This species often travels long distances in large flocks. They are common and abundant in North America; breed at inland lakes, rivers or marshes, in Canada and United States; and migrate during winter to southern coastal areas.

Hummingbird or insect?

Nature is full of incredible adaptations – today I want to review one of many curiosities of nature, a moth that looks like a hummingbird. Known as Hummingbird moths, Bee Moth, Hawk Moth or Bee Hawk Moth, just to mention a few common names, this group of Sphinx moths, are an abundant group, with over 1200 species around the world.

Sphinx moth Pic. Sphinx moth (Aellopos titan) feeding.

The moths have received their name because they have many similarities to hummingbirds:

  • feeding in similar species of flowering plants
  • efficient pollinators
  • the shape of their bodies
  • the tip of their tail opens into a fan
  • some species have bright colors
  • the skill to fly sideways and backwards.

At this point sounds like they are very similar, and it will be hard to tell them a part, but there are also differences between those two sets of creatures – the hummingbird moths, are smaller, have antennae, and are not as aggressive as hummingbirds!

Stripe-throated Hermit Pic. Stripe-throated Hermit (Phaethornis striigularis) feeding.

If you are a new garden observer, be patient, and in a little bit of time you will be able differentiate one from the other.

Collared Aracaris – Colors of the tropics

Birding Panama

The colorful Collared Aracaris (Pteroglossus torquatus), feeding on the side of the road, during a birding trip to the mainland.

The toucans are a family of birds, characterized for its colorful, long and “heavy looking” beak. Probably many of us think in the tropics when we think in this family of birds, a very acquired thought, because they are only found in the neotropics. Aracaris and Toucanets are also members of this family of beautiful birds

Today I am going to tell you a little bit about the Collared Aracari (Pteroglossus torquatus), this species can be found in a wide variety of different habitats: primary and secondary growth forests, forest patches, and plantations.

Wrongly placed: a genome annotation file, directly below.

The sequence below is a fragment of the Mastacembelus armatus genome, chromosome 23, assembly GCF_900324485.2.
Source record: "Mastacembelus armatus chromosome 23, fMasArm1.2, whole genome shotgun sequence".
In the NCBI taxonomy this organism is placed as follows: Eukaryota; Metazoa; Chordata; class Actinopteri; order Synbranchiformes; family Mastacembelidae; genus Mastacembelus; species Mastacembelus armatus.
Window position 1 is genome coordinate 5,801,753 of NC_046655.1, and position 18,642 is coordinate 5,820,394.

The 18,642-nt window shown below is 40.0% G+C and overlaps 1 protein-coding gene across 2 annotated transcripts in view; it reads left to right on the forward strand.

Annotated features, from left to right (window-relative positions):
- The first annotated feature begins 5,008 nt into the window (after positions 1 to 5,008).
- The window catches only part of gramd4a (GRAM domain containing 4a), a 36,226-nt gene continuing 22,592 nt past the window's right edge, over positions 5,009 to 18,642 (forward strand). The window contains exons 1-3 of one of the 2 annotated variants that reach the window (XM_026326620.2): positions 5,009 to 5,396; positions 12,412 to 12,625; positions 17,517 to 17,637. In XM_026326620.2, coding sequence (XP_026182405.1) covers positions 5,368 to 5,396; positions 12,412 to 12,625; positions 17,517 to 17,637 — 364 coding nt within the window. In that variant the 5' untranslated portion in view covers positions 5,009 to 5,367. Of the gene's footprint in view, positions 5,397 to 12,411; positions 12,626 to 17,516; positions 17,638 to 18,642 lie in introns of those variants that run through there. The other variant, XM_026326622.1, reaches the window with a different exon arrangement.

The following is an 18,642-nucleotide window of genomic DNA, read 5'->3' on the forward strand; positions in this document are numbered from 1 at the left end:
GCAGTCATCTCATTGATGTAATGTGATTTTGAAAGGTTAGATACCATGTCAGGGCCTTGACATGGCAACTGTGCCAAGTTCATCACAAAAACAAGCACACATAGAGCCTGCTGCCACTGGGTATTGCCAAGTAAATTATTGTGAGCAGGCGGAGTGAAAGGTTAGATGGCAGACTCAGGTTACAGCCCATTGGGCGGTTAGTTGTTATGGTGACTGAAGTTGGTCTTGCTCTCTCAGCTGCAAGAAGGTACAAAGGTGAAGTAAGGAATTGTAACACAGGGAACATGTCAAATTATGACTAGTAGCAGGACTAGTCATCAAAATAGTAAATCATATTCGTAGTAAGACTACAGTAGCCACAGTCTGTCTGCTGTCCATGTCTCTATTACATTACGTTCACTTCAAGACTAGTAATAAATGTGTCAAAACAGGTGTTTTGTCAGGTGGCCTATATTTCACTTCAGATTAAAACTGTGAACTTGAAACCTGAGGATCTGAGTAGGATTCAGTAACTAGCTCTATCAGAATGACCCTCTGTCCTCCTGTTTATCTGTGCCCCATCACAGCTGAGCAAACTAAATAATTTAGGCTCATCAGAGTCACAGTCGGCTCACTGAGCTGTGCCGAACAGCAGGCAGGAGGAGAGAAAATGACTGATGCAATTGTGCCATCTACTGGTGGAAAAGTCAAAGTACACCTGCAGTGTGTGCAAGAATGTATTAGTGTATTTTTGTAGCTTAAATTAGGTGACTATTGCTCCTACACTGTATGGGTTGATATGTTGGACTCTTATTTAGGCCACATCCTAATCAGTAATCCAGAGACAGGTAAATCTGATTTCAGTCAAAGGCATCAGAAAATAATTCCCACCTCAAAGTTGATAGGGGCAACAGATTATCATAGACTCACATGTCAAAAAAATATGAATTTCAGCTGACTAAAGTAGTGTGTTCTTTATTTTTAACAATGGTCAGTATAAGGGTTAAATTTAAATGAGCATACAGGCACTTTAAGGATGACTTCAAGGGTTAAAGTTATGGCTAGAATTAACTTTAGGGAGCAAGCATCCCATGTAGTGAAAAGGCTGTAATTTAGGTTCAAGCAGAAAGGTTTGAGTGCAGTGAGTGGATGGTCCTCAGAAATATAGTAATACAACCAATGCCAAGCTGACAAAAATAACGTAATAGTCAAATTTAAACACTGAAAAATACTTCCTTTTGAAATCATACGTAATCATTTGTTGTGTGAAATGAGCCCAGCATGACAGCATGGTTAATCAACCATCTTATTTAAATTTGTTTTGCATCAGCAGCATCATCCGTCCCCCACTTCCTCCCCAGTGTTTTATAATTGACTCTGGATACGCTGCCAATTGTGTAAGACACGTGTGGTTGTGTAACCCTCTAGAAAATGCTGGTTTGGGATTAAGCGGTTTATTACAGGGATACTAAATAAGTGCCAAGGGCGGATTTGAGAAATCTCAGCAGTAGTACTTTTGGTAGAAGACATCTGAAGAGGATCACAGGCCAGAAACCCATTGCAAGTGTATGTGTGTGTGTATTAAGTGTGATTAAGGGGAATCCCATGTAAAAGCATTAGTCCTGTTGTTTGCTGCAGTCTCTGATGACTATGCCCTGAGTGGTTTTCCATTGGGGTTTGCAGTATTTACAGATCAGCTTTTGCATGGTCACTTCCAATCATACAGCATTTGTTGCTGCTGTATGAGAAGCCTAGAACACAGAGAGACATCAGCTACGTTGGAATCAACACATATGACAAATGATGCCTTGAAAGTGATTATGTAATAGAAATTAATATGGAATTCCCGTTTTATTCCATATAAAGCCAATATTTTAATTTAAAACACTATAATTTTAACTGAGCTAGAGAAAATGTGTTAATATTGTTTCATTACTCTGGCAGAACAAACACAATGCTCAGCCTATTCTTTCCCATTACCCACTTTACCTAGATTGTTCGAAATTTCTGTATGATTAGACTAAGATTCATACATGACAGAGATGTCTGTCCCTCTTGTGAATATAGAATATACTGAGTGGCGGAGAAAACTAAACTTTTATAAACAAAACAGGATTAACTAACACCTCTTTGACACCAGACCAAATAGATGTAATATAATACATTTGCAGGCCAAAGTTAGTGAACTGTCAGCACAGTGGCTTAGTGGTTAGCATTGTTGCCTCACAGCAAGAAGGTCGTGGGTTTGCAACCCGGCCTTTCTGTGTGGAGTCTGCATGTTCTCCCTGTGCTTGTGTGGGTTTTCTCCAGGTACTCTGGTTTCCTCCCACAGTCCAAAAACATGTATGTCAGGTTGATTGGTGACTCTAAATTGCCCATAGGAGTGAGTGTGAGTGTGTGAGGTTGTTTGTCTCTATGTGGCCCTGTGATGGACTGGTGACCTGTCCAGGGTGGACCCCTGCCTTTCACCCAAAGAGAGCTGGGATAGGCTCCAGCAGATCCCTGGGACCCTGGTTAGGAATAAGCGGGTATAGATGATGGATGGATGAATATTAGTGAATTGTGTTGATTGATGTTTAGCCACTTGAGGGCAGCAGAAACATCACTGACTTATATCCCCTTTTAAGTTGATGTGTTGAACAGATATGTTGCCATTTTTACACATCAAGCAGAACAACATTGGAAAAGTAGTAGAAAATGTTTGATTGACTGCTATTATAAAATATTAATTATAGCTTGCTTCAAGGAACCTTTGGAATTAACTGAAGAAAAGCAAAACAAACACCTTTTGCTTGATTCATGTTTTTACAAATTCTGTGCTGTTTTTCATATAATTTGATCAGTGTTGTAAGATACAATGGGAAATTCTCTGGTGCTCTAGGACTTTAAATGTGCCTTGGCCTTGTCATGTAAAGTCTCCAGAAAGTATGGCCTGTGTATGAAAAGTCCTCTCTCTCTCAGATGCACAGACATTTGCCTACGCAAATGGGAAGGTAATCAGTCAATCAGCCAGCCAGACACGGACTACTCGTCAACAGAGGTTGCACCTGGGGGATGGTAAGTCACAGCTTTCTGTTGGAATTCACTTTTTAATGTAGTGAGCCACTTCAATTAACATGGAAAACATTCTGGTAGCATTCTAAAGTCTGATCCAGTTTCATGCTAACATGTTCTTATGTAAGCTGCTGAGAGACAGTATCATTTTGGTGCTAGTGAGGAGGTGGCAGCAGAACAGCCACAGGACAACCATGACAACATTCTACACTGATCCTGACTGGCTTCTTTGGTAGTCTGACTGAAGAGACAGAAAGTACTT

As easy as they are to spot when they are flying, the are likely just as hard to find when they are quietly feeding in the mid-storey of a tree. When they feed, they swallow the entire fruit and then regurgitate several times, with the intention to get all the pulp from the fruit.

These birds usually move in groups, roost and nest in holes of trees. This species is not found on Bastimentos Island, but can be seen in many of the different locations where we go birding, mostly on the mainland.

A case of range expansion through the Birds of Panamá guidebooks

Birding PanamaIt seems that the wanderer likes Bocas del Toro:  A case of range expansion through the Birds of Panamá guides

The geographical areas occupied by bird species are not jails, that confine them through history and they can never leave, in fact, in many cases they change through time. The change in a bird’s range can be signaling an important change in their own habitat and also they might have important consequences in the communities of the habitats that are invaded. Nowadays, with technology and increased public interest in birding we have an extraordinary tool to see the changes in range expansion of bird species at almost real time.

I would like to expose a recent case of range expansion that happened in Bocas del Toro, Panamá, just by checking what they say about a particular bird with the different authors through time, in their bird guides of Panama.

The bird that I am going to write about was once described, by Alexander Wetmore in 1968 in his Volume 2 of his The Birds of the Republic of Panama, as “Small, long-tailed parakeet; green above, with a prominent blue band in the wing.” When he described it, it was only found in the “Tropical Zone of western Bocas del Toro. known only from Almirante, and the Río Changuinola”. At that time, the bird was called Aratinga astec astec, and the common name was Aztec Parakeet. Now we call this bird Olive-throated Parakeet and it´s scientific name is Aratinga nana aztec.